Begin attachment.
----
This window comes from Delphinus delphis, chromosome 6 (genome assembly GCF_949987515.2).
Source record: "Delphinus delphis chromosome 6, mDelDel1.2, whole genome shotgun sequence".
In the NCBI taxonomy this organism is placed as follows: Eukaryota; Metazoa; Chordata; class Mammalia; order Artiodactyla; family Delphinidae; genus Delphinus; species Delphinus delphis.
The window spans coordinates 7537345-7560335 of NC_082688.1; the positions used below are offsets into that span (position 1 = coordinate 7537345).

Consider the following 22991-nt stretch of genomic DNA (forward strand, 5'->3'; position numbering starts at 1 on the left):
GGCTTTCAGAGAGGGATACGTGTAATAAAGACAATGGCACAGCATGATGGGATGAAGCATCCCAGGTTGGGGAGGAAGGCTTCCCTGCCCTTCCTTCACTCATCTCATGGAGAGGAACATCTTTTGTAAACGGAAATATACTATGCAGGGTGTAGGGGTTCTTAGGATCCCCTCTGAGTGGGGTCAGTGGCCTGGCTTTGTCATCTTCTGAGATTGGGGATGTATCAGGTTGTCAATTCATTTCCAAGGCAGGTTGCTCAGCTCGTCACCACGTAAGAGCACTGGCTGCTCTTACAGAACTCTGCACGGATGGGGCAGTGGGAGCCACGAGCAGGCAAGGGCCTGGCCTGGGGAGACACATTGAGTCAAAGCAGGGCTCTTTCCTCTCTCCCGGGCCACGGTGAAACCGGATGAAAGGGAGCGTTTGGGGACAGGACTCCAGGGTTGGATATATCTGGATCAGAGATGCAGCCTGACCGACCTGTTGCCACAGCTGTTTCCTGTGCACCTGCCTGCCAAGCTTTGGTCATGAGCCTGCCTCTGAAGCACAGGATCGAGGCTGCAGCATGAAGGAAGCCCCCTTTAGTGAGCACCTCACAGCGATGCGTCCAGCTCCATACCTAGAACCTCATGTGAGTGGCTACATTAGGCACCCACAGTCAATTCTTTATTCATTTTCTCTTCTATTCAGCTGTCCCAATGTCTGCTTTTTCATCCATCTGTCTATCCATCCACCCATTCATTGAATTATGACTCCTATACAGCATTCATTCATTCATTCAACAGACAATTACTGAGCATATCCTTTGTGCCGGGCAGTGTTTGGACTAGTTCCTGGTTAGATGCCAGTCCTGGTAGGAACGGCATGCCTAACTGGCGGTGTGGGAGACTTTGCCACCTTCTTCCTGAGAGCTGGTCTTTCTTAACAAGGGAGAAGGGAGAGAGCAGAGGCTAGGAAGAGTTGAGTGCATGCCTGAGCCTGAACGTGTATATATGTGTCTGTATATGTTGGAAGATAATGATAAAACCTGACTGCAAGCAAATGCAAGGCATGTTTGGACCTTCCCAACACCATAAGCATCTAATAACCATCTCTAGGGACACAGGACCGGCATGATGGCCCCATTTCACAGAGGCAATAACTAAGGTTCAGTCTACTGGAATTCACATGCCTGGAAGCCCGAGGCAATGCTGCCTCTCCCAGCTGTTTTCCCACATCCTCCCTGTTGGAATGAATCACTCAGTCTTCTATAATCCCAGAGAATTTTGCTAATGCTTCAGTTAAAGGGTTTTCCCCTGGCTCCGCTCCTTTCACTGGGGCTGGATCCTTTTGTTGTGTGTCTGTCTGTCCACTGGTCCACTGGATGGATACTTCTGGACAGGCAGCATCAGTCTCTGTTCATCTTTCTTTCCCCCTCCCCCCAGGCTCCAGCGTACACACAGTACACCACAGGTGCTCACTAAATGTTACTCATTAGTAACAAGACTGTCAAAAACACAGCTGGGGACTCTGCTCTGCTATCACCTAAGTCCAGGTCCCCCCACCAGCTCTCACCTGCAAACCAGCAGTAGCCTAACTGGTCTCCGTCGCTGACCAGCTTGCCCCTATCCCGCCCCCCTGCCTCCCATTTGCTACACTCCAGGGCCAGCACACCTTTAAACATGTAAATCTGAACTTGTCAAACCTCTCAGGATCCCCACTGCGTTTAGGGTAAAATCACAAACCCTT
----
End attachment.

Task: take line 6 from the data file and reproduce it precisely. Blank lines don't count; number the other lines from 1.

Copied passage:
GGCTTTCAGAGAGGGATACGTGTAATAAAGACAATGGCACAGCATGATGGGATGAAGCATCCCAGGTTGGGGAGGAAGGCTTCCCTGCCCTTCCTTCACTCATCTCATGGAGAGGAACATCTTTTGTAAACGGAAATATACTATGCAGGGTGTAGGGGTTCTTAGGATCCCCTCTGAGTGGGGTCAGTGGCCTGGCTTTGTCATCTTCTGAGATTGGGGATGTATCAGGTTGTCAATTCATTTCCAAGGCAGGTTGCTCAGCTCGTCACCACGTAAGAGCACTGGCTGCTCTTACAGAACTCTGCACGGATGGGGCAGTGGGAGCCACGAGCAGGCAAGGGCCTGGCCTGGGGAGACACATTGAGTCAAAGCAGGGCTCTTTCCTCTCTCCCGGGCCACGGTGAAACCGGATGAAAGGGAGCGTTTGGGGACAGGACTCCAGGGTTGGATATATCTGGATCAGAGATGCAGCCTGACCGACCTGTTGCCACAGCTGTTTCCTGTGCACCTGCCTGCCAAGCTTTGGTCATGAGCCTGCCTCTGAAGCACAGGATCGAGGCTGCAGCATGAAGGAAGCCCCCTTTAGTGAGCACCTCACAGCGATGCGTCCAGCTCCATACCTAGAACCTCATGTGAGTGGCTACATTAGGCACCCACAGTCAATTCTTTATTCATTTTCTCTTCTATTCAGCTGTCCCAATGTCTGCTTTTTCATCCATCTGTCTATCCATCCACCCATTCATTGAATTATGACTCCTATACAGCATTCATTCATTCATTCAACAGACAATTACTGAGCATATCCTTTGTGCCGGGCAGTGTTTGGACTAGTTCCTGGTTAGATGCCAGTCCTGGTAGGAACGGCATGCCTAACTGGCGGTGTGGGAGACTTTGCCACCTTCTTCCTGAGAGCTGGTCTTTCTTAACAAGGGAGAAGGGAGAGAGCAGAGGCTAGGAAGAGTTGAGTGCATGCCTGAGCCTGAACGTGTATATATGTGTCTGTATATGTTGGAAGATAATGATAAAACCTGACTGCAAGCAAATGCAAGGCATGTTTGGACCTTCCCAACACCATAAGCATCTAATAACCATCTCTAGGGACACAGGACCGGCATGATGGCCCCATTTCACAGAGGCAATAACTAAGGTTCAGTCTACTGGAATTCACATGCCTGGAAGCCCGAGGCAATGCTGCCTCTCCCAGCTGTTTTCCCACATCCTCCCTGTTGGAATGAATCACTCAGTCTTCTATAATCCCAGAGAATTTTGCTAATGCTTCAGTTAAAGGGTTTTCCCCTGGCTCCGCTCCTTTCACTGGGGCTGGATCCTTTTGTTGTGTGTCTGTCTGTCCACTGGTCCACTGGATGGATACTTCTGGACAGGCAGCATCAGTCTCTGTTCATCTTTCTTTCCCCCTCCCCCCAGGCTCCAGCGTACACACAGTACACCACAGGTGCTCACTAAATGTTACTCATTAGTAACAAGACTGTCAAAAACACAGCTGGGGACTCTGCTCTGCTATCACCTAAGTCCAGGTCCCCCCACCAGCTCTCACCTGCAAACCAGCAGTAGCCTAACTGGTCTCCGTCGCTGACCAGCTTGCCCCTATCCCGCCCCCCTGCCTCCCATTTGCTACACTCCAGGGCCAGCACACCTTTAAACATGTAAATCTGAACTTGTCAAACCTCTCAGGATCCCCACTGCGTTTAGGGTAAAATCACAAACCCTT